But it’s not just this project that runs counter to narratives of war and chaos in Syria. Just by keeping up with their art, Whittaker said, the artists send a message to the world. “It’s important for the international community to be reminded that Za’atari Camp is full of talented people – educated, cultured, and passionate – and life has not stopped for them despite their hardships. They continue despite all odds to pursue their passion and use their talents to get out a message in support of their people and the home they love.”

Painting by Syrian artist  Mohammed Amari.

Painting by Syrian artist Mohammed Amari.

CREDIT: Photo by Beenish Ahmed, Edited by Dylan Petrohilos/ThinkProgress

That’s part of why the hopes to show these works internationally. Some of the drawings and paintings they made before taking up this project are now at the IRD headquarters in Arlington where I saw and photographed them. They will soon be shown in an area gallery.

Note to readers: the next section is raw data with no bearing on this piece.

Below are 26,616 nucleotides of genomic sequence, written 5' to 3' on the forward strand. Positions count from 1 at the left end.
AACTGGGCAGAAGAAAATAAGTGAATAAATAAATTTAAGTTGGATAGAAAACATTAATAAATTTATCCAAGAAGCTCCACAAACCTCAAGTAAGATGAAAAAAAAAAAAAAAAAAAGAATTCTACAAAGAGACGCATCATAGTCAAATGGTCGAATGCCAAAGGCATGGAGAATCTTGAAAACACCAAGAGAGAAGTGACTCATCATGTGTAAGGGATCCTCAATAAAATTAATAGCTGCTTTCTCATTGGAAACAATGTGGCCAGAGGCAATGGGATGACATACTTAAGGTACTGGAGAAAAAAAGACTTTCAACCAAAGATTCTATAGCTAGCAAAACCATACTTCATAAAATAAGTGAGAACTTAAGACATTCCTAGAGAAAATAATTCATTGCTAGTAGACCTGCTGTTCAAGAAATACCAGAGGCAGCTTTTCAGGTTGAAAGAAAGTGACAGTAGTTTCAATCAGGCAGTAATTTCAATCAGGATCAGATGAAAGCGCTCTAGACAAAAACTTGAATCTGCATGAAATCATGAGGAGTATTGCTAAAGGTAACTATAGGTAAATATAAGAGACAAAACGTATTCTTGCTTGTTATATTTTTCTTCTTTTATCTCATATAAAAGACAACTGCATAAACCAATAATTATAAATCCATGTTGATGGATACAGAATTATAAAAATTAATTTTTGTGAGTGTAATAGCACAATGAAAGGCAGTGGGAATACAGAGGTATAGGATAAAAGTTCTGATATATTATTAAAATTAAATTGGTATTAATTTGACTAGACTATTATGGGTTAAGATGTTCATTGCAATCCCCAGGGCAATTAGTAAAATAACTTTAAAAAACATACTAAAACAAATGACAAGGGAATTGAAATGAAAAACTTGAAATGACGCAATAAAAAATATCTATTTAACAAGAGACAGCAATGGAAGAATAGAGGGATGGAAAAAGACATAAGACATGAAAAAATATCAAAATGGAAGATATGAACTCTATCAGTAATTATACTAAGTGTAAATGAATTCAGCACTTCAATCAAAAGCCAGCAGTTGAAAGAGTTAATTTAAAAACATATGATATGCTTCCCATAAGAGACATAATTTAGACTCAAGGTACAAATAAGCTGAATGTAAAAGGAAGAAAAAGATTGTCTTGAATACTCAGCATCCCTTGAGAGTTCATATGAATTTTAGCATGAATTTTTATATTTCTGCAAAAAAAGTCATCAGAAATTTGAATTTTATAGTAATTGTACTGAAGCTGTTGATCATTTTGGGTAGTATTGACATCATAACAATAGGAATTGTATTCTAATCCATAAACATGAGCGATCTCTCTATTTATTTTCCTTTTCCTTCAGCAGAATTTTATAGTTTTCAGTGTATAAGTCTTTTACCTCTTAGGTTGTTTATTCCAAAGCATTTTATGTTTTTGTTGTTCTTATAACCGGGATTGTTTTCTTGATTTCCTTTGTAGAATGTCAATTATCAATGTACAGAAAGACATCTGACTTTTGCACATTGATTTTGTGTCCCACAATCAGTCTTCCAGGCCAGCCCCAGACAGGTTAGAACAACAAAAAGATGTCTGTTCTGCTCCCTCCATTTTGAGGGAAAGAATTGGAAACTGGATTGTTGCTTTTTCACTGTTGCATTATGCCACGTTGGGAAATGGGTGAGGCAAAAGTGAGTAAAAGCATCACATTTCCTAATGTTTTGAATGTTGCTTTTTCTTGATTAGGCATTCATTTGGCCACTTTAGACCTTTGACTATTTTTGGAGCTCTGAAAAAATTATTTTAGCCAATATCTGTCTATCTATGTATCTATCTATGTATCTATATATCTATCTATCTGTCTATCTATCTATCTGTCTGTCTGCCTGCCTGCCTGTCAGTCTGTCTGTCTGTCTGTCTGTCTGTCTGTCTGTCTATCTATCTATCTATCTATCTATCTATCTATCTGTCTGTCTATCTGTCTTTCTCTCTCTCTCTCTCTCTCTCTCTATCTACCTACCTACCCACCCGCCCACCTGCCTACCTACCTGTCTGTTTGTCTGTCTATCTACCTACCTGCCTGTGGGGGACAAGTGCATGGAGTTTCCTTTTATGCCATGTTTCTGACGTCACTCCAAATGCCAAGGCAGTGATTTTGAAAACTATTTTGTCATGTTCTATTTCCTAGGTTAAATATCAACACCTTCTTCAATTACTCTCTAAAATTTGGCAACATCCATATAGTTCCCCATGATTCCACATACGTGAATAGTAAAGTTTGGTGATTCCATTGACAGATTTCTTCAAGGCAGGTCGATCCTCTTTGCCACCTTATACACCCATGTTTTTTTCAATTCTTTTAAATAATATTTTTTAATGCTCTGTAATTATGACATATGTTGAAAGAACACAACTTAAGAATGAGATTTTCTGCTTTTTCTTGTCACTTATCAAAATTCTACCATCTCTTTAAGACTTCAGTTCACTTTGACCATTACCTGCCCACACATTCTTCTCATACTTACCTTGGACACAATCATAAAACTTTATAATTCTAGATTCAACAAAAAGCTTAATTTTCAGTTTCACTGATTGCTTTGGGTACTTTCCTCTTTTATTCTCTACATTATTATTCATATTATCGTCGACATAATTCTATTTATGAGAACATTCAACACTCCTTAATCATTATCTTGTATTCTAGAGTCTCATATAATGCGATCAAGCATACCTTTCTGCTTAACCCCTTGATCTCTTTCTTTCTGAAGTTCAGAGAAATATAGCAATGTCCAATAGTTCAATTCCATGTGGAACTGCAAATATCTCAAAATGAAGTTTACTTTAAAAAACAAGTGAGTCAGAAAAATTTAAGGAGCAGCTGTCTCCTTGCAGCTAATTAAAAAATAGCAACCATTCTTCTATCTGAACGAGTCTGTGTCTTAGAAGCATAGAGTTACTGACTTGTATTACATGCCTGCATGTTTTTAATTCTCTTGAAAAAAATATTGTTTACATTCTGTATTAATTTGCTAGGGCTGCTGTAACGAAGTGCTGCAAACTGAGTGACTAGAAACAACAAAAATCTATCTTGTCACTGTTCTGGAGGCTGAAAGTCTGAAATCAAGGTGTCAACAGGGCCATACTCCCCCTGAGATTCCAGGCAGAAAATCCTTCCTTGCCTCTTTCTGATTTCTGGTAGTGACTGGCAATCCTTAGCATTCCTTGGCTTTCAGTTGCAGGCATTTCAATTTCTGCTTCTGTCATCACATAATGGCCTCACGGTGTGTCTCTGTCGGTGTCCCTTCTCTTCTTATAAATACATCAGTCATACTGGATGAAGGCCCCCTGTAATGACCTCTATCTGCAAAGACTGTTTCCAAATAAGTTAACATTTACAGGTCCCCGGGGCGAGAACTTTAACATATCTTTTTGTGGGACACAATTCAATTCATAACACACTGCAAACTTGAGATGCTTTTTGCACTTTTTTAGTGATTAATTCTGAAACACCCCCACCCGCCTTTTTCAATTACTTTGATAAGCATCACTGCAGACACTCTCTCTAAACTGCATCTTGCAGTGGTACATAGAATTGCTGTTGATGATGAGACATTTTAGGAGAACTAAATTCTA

“All we have in Syria — these places, these memories — all could be lost,” said Khedawoe al Nablusi. The 60-something-year-old served as a carpenter by trade but also worked to foster knowledge of Syria’s rich artistic and architectural even before he was forced to flee. That’s something he continues to do – but with renewed passion.

“I owe my art to my country,” he said. “It’s the place that let me to become an artist, and inspired me. Because of this, I must always return to my country. I must use my talent to serve my country.”

Pen and ink drawing by Syrian artist Mohammed Amari.

Pen and ink drawing by Syrian artist Mohammed Amari.

CREDIT: Photo by Beenish Ahmed, Edited by Dylan Petrohilos/ThinkProgress

“For me, I see that the artist is the conscience of a society,” he said.

He now uses his work not only to foster pride among fellow Syrians, but also to call for an end to the conflict in Syria.

Recently, he made a model of a gun and filled it with candy. “My message was to return to happy things, to sweet things. And this was a message for all sides,” al Nablusi said. “We do feel hope for the future, and as we deliver our message, [even if it’s] of sadness. We still look and feel that we will return, that our country will come back, and we will have our homes back again. We will go back.”